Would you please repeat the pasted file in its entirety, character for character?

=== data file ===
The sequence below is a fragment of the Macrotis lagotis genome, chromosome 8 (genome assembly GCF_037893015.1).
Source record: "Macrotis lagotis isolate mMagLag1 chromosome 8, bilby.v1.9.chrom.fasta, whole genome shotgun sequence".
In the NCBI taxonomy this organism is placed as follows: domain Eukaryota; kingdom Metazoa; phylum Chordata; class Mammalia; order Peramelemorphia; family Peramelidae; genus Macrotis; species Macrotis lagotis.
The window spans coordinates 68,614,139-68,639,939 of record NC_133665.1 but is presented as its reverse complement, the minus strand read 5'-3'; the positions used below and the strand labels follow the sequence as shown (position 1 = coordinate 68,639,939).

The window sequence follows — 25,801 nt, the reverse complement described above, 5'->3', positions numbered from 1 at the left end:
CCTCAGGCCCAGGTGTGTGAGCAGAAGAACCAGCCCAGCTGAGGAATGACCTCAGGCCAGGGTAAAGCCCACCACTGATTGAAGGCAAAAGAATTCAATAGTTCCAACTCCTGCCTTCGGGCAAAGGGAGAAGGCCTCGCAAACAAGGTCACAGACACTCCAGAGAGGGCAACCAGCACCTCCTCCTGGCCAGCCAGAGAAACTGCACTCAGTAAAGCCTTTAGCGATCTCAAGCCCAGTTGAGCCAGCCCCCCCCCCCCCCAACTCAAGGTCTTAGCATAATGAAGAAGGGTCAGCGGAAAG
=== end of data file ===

The sequence below is a fragment of the Macrotis lagotis genome, chromosome 8 (genome assembly GCF_037893015.1).
Source record: "Macrotis lagotis isolate mMagLag1 chromosome 8, bilby.v1.9.chrom.fasta, whole genome shotgun sequence".
In the NCBI taxonomy this organism is placed as follows: domain Eukaryota; kingdom Metazoa; phylum Chordata; class Mammalia; order Peramelemorphia; family Peramelidae; genus Macrotis; species Macrotis lagotis.
The window spans coordinates 68,614,139-68,639,939 of record NC_133665.1 but is presented as its reverse complement, the minus strand read 5'-3'; the positions used below and the strand labels follow the sequence as shown (position 1 = coordinate 68,639,939).

The window sequence follows — 25,801 nt, the reverse complement described above, 5'->3', positions numbered from 1 at the left end:
CCTCAGGCCCAGGTGTGTGAGCAGAAGAACCAGCCCAGCTGAGGAATGACCTCAGGCCAGGGTAAAGCCCACCACTGATTGAAGGCAAAAGAATTCAATAGTTCCAACTCCTGCCTTCGGGCAAAGGGAGAAGGCCTCGCAAACAAGGTCACAGACACTCCAGAGAGGGCAACCAGCACCTCCTCCTGGCCAGCCAGAGAAACTGCACTCAGTAAAGCCTTTAGCGATCTCAAGCCCAGTTGAGCCAGCCCCCCCCCCCCCCAACTCAAGGTCTTAGCATAATGAAGAAGGGTCAGCGGAAAG